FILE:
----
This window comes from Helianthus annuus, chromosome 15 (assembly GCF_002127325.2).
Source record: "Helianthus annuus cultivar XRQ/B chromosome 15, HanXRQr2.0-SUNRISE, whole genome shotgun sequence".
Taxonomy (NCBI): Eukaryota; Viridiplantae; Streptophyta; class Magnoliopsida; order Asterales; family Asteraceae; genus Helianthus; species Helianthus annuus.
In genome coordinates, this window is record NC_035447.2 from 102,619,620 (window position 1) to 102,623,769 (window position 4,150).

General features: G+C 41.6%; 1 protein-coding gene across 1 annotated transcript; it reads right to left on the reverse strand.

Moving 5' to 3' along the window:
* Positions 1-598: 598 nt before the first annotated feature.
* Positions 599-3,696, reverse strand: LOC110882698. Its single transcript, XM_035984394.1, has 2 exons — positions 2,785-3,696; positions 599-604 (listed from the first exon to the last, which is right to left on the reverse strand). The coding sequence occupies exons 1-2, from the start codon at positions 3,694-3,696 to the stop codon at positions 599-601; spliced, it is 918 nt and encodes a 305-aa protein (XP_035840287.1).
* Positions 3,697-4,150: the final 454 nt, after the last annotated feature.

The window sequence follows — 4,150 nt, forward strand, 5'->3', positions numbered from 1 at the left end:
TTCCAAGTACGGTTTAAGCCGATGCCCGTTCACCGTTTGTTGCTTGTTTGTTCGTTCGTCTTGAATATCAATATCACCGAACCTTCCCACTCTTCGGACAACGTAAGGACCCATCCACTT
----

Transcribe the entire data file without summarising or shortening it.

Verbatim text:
This window comes from Helianthus annuus, chromosome 15 (assembly GCF_002127325.2).
Source record: "Helianthus annuus cultivar XRQ/B chromosome 15, HanXRQr2.0-SUNRISE, whole genome shotgun sequence".
Taxonomy (NCBI): Eukaryota; Viridiplantae; Streptophyta; class Magnoliopsida; order Asterales; family Asteraceae; genus Helianthus; species Helianthus annuus.
In genome coordinates, this window is record NC_035447.2 from 102,619,620 (window position 1) to 102,623,769 (window position 4,150).

General features: G+C 41.6%; 1 protein-coding gene across 1 annotated transcript; it reads right to left on the reverse strand.

Moving 5' to 3' along the window:
* Positions 1-598: 598 nt before the first annotated feature.
* Positions 599-3,696, reverse strand: LOC110882698. Its single transcript, XM_035984394.1, has 2 exons — positions 2,785-3,696; positions 599-604 (listed from the first exon to the last, which is right to left on the reverse strand). The coding sequence occupies exons 1-2, from the start codon at positions 3,694-3,696 to the stop codon at positions 599-601; spliced, it is 918 nt and encodes a 305-aa protein (XP_035840287.1).
* Positions 3,697-4,150: the final 454 nt, after the last annotated feature.

The window sequence follows — 4,150 nt, forward strand, 5'->3', positions numbered from 1 at the left end:
TTCCAAGTACGGTTTAAGCCGATGCCCGTTCACCGTTTGTTGCTTGTTTGTTCGTTCGTCTTGAATATCAATATCACCGAACCTTCCCACTCTTCGGACAACGTAAGGACCCATCCACTT